Molefe Seeletsa
Digital Journalist
2 minute read
14 Mar 2021
11:17 am

40,000 Johnson & Johnson vaccines touchdown in SA

Molefe Seeletsa

This now pushes the total number of vaccines received to 200,000 after the first and second batches of the doses last month.

The current inoculation of healthcare workers is part of an extended study as the Johnson and Johnson vaccine is yet to receive authority from the health product regulator of South Africa. Picture: Michel Bega

South Africa has received more Johnson & Johnson (J&J) Covid-19 vaccines, which arrived in the country on Saturday, 13 March.

This is according to South African Medical Research Council (SAMRC) chairperson, professor Glenda Gray.

The country has since received 40,000 more J&J vaccine doses as government looks to complete the first phase of its vaccination programme involving healthcare workers in the public and private sectors.

ALSO READ: SA’s newly detected Covid-19 variants aren’t major cause for concern

This now pushes the total number of doses received in the first phase of the government’s rollout program to 200,000 after the first and second batches of the doses last month.

Speaking to The Citizen on Sunday morning, Gray confirmed that South Africa would receive 80,000 doses every 14 days, however, in smaller quantities.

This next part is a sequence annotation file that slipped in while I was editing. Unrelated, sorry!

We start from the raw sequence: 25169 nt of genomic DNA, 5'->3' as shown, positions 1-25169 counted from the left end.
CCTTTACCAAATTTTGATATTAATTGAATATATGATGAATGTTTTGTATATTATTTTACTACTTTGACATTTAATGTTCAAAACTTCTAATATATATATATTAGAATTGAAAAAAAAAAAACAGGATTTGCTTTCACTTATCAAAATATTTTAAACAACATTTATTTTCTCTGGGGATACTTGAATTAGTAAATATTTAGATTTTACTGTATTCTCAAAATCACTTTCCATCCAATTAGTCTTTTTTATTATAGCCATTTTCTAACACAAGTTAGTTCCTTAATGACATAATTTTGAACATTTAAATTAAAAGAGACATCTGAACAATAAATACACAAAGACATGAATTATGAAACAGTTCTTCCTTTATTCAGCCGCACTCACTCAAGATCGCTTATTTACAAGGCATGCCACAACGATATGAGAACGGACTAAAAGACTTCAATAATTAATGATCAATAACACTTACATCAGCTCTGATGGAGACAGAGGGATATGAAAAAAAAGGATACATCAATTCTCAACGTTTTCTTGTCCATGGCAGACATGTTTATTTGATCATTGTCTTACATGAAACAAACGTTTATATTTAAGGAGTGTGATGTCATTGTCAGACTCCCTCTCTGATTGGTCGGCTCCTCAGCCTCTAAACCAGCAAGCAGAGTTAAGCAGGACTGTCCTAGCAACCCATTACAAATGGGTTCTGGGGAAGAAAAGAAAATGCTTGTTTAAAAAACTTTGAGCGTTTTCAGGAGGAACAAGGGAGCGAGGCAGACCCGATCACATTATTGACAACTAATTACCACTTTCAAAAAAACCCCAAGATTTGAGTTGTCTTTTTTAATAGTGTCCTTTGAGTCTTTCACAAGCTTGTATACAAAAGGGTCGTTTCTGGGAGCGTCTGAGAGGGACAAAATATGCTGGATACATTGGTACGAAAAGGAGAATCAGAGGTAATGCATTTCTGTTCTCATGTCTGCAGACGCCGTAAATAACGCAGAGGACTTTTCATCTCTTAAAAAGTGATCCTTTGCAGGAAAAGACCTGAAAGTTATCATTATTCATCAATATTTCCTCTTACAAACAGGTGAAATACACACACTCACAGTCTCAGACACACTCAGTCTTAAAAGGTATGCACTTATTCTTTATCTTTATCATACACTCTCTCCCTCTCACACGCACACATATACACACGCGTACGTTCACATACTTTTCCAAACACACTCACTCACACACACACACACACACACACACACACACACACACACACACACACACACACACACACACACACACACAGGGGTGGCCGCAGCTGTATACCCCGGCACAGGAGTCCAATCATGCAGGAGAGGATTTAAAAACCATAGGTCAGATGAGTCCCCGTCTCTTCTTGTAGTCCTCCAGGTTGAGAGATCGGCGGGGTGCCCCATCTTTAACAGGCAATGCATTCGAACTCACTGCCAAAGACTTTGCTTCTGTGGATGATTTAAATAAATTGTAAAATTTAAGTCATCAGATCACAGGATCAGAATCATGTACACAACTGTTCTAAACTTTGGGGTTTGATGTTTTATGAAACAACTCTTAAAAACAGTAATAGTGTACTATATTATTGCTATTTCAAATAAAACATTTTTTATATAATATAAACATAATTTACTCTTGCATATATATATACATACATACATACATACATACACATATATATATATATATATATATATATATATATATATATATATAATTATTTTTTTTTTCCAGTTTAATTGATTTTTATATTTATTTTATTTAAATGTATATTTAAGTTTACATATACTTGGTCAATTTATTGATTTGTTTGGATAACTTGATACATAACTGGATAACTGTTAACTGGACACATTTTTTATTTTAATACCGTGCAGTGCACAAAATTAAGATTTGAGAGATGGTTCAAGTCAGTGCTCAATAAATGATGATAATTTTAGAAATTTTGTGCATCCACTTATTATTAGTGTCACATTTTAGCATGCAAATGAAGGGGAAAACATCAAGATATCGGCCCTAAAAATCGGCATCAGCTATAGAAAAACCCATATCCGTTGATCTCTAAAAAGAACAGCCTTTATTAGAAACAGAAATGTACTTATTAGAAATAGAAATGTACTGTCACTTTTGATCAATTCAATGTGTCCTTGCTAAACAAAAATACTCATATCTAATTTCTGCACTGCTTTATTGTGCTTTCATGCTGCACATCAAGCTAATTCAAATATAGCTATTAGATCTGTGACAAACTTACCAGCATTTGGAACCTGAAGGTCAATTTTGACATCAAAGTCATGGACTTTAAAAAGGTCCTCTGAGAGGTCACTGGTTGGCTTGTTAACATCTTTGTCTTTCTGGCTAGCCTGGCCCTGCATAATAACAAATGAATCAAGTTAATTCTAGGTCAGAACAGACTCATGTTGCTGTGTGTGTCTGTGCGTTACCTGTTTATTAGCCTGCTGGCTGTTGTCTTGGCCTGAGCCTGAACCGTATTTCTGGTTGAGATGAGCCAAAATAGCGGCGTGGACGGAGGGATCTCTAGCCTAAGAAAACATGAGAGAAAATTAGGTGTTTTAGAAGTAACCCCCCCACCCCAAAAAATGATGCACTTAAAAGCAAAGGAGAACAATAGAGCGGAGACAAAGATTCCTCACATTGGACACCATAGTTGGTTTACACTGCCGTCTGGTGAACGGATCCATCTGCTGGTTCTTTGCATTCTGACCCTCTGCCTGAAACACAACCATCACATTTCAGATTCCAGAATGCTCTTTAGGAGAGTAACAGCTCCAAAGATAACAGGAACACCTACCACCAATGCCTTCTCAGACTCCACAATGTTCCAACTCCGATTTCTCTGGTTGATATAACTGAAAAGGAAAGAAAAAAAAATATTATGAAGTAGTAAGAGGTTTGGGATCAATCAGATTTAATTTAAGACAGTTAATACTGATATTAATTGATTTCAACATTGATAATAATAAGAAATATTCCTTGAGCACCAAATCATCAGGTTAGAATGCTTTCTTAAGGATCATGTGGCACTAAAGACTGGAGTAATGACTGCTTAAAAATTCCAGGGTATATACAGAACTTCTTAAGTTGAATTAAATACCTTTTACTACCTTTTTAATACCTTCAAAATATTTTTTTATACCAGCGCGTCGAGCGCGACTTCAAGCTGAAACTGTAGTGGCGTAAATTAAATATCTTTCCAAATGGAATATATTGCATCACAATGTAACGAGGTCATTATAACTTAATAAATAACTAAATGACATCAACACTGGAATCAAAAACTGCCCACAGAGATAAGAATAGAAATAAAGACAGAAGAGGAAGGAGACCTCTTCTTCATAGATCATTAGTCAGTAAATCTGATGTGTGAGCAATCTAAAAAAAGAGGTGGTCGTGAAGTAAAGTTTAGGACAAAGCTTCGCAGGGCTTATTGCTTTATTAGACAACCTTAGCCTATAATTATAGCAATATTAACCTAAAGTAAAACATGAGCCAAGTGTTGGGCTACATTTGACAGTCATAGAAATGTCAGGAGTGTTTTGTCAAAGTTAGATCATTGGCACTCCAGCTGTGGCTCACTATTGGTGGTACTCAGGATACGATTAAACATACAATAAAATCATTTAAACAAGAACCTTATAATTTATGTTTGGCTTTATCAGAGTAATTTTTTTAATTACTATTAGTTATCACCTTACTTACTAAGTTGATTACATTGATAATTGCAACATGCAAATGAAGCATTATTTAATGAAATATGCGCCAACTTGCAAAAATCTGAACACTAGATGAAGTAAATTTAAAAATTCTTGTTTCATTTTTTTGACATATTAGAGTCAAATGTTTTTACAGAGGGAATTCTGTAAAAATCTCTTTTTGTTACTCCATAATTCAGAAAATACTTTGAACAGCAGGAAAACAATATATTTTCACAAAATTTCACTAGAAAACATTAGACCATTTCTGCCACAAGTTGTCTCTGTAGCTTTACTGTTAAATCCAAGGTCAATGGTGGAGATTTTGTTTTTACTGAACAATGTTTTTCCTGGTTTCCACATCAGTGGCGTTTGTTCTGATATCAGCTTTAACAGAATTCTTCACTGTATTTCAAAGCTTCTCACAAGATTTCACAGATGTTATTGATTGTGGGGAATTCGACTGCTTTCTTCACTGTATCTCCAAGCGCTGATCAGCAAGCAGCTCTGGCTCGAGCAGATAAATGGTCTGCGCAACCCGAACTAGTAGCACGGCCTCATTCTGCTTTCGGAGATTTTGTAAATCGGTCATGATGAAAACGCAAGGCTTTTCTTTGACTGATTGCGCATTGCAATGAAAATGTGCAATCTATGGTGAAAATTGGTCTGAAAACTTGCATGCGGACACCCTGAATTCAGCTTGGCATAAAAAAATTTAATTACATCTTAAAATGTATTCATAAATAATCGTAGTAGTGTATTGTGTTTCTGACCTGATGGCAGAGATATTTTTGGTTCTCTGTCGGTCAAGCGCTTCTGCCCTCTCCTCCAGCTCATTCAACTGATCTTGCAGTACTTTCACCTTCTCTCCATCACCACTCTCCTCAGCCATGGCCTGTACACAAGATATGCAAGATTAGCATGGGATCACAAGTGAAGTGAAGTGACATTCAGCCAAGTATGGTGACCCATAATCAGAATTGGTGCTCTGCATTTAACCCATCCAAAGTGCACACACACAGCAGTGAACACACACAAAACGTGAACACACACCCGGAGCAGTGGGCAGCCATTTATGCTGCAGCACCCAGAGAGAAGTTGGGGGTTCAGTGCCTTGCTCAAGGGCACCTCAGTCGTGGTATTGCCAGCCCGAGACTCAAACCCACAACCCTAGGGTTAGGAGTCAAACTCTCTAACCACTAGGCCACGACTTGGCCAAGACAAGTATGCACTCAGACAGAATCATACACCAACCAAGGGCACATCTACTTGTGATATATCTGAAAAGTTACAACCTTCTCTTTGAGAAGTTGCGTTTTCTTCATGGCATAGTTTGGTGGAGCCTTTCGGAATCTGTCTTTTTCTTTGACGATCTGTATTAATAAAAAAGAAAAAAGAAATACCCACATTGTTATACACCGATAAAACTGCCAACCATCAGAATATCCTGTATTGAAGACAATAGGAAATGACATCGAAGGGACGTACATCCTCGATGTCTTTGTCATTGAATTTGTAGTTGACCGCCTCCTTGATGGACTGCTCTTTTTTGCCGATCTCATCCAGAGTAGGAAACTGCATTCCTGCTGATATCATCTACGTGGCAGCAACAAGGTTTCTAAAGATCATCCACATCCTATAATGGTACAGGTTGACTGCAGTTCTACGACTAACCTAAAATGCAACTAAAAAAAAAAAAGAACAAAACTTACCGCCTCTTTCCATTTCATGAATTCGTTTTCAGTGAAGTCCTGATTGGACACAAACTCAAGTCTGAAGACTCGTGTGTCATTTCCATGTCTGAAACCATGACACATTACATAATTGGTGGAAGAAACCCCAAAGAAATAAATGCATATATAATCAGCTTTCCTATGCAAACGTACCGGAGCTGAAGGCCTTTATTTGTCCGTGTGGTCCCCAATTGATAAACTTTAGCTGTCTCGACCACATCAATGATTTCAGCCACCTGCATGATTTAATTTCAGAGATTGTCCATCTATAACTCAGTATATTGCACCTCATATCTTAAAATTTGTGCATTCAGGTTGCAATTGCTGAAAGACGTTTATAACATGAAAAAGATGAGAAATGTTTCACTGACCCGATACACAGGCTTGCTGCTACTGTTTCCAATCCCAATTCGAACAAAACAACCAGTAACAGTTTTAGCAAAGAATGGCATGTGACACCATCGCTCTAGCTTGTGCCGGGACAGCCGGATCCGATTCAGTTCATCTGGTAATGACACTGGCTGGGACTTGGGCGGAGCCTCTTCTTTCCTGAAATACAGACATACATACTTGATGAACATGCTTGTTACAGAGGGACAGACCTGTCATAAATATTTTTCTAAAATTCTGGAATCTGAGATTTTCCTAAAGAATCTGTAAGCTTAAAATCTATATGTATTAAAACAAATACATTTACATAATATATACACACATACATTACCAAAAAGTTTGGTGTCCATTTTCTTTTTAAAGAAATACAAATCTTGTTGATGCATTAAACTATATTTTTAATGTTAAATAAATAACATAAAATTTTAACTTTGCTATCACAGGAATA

“We can expect more vaccines this coming Wednesday and Saturday, which will then be distributed across the country,” she said.

ALSO READ: Here are the 18 sites where SA’s first vaccinations will take place

The total number of vaccines that have been administered to healthcare workers currently stands at 145,544 as of Saturday.

Government has set aside a budget of R9 billion towards funding the free Covid-19 vaccination programme in the medium term, with the rollout expected to gather pace in the second half of the year.

This brings the vaccine rollout costs to a total of R10.3 billion for the current year, as an additional R1.3 billion was allocated in the current financial year.

New Variants

Earlier this week, KwaZulu-Natal Research and Innovation Sequencing Platform (KRISP) group leader Dr Richard Lessells warned that it would some time before the vaccines could make its way into as many arms as possible.

Lessells also noted the emergence of two additional SARS-CoV-2 variants, B.1.1.7 and A.23.1, amid fears of a possible third wave of Covid-19 ahead of winter.

The Citizen has reached out to the Department of Health for more details. Article will be updated as soon as we receive a comment.

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